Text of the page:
21 Apr 2022 21:51
The preparation of a new federal law on foreign agents is scheduled to be discussed Thursday in the State Duma Committee investigating interference of foreign states in Russia’s internal affairs. This was reported by the newspaper RBC.
At a session on April 21, the State Duma Committee investigating foreign interference in Russia’s internal affairs will consider drafting a new bill “On Control of Activities of Persons Under Foreign Influence”. This reported the newspaper RBC, citing two sources in the State Duma.
It is envisaged that instead of several registers of foreign agents, one will be created. One of RBC’s interlocutors explained:
“The aim is to introduce common rules and regulations for all categories of foreign agents.”
According to him, the legal norms regarding certain categories of foreign agents may differ at the moment. The bill provides for “uniform standards and approaches” for all categories. RBC’s interlocutor noted that the bill “does not tighten the screws” but simplifies regulation of foreign agents, which “should be transparent”.
The Russian Ministry of Justice currently maintains the following registers of foreign agents: non-governmental organizations performing the duties of a foreign agent; Media performing the duties of a foreign agent (this register also includes individual journalists); unregistered public associations performing the functions of a foreign agent; and individuals performing the duties of a foreign agent.
The bill also provides that commercial organizations can be included in the Unified Register of Foreign Agents, regardless of whether they are Russian or foreign companies.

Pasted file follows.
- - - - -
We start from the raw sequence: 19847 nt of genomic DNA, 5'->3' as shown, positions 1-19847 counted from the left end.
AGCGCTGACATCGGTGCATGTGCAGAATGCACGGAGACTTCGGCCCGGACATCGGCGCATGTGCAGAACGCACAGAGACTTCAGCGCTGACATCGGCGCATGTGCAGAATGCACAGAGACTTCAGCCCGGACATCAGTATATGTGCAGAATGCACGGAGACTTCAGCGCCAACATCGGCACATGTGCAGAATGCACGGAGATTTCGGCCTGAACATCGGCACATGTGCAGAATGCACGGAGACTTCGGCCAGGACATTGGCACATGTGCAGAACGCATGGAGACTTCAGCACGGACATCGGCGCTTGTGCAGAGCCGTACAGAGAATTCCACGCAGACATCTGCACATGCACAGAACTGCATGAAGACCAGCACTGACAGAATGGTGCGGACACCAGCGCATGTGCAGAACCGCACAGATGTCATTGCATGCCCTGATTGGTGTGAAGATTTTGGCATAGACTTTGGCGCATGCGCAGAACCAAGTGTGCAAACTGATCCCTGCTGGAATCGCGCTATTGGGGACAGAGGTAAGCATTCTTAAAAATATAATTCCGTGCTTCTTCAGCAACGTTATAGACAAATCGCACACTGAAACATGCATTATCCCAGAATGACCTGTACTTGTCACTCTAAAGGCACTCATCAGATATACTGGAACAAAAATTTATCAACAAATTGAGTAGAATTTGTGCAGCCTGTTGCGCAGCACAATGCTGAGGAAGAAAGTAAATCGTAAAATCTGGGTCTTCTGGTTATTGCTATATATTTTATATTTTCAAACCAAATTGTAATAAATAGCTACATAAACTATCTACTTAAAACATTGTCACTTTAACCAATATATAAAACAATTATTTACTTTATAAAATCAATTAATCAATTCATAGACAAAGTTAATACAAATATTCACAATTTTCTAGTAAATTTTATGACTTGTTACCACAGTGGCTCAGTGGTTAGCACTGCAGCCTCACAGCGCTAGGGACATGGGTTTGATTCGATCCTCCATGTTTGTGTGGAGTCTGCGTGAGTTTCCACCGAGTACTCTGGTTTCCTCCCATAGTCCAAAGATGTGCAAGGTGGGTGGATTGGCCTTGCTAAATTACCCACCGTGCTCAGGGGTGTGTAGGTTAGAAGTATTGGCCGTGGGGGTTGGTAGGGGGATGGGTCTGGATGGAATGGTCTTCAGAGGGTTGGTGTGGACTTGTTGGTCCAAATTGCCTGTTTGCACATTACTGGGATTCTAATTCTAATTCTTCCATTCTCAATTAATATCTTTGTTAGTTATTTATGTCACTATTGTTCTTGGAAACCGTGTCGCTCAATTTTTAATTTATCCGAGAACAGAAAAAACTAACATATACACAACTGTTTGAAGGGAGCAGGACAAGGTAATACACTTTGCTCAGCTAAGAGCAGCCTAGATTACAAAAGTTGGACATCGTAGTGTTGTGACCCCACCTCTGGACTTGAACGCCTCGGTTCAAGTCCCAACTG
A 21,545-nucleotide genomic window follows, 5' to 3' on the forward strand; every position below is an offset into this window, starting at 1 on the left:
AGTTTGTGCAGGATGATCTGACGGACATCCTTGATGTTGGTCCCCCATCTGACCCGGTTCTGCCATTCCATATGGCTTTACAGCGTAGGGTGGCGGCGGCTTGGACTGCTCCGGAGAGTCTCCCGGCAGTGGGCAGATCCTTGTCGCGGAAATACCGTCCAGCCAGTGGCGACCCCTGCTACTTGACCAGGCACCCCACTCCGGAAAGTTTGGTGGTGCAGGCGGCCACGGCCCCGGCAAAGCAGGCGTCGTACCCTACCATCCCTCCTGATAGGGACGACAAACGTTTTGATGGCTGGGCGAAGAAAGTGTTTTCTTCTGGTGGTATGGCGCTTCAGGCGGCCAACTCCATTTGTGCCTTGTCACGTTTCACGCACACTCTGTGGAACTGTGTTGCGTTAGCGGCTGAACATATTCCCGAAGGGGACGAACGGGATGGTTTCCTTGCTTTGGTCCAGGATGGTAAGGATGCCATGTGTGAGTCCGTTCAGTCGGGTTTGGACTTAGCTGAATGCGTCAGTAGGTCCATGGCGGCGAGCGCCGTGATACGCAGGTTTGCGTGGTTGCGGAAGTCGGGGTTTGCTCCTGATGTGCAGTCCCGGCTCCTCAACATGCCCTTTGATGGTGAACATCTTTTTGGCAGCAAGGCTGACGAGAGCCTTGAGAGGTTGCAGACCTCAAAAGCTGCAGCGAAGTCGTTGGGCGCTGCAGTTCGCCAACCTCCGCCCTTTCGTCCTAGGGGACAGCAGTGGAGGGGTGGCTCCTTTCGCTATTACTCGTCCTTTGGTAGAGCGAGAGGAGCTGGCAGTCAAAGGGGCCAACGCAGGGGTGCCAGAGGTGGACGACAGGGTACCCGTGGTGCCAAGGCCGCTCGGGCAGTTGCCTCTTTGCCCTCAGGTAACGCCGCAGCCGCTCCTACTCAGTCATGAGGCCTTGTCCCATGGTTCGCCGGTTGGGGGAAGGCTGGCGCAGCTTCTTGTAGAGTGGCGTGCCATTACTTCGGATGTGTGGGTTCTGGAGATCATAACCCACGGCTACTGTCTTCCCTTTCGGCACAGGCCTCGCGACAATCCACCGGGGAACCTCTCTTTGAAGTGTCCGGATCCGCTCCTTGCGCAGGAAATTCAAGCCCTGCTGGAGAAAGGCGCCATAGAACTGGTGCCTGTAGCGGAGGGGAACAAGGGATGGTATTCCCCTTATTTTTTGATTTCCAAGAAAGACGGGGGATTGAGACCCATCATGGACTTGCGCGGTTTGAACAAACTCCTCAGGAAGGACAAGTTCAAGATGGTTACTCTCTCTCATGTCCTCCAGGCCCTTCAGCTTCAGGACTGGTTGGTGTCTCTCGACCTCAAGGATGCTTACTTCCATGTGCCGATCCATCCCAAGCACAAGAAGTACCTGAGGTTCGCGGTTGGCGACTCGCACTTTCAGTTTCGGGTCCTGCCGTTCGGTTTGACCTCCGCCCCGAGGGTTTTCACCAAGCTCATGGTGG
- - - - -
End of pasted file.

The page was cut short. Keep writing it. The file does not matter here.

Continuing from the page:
It is planned to introduce a uniform procedure for removing all foreign representatives from the register. In addition, the Department of Justice must indicate on the basis of which specific legal provisions the decision to grant foreign agent status to each individual was made.
The issue of the need for changes to the legislation on foreign agents was last raised at a meeting between President Vladimir Putin and members of the Human Rights Council in December last year. At the time, Pavel Gusev, editor-in-chief of the Moskovsky Komsomolets newspaper, criticized the lack of a “mechanism for revoking the status of a foreign agent”. He had explained:
“If a person, journalist or media outlet has completely denied the violations alleged against them, they also have the right to appeal and have the title of ‘foreign agent’ removed. This is not intended. We believe that this is also a major shortcoming.”
Putin countered that Russian media outlets abroad are also classified as foreign agents, “they will be summoned to court, they will be summoned for questioning, and if they don’t show up, they face imprisonment.” According to the president, Russia must both ensure freedom of speech and “protect itself from possible outside interference in our internal affairs.” Putin suggested:
“So let’s get back to this issue, work with the professionals and come to an amicable solution as much as possible.”
In general, the legislation on foreign agents has been repeatedly criticized. In August last year, about a dozen Russian media outlets issued an appeal to the President, Security Council Secretary Nikolai Patrushev, the FSB management, the Prosecutor General’s Office and several other agencies, demanding that they repeal the law on foreign agents.
The term “foreign agent” was introduced in Russia in 2012 and initially referred only to non-governmental organizations: the relevant changes had been made to the Law on Non-Commercial Organizations. Individuals recognized as foreign agents are required to disclose their status in public materials and on the internet, and to submit reports to the Department of Justice.
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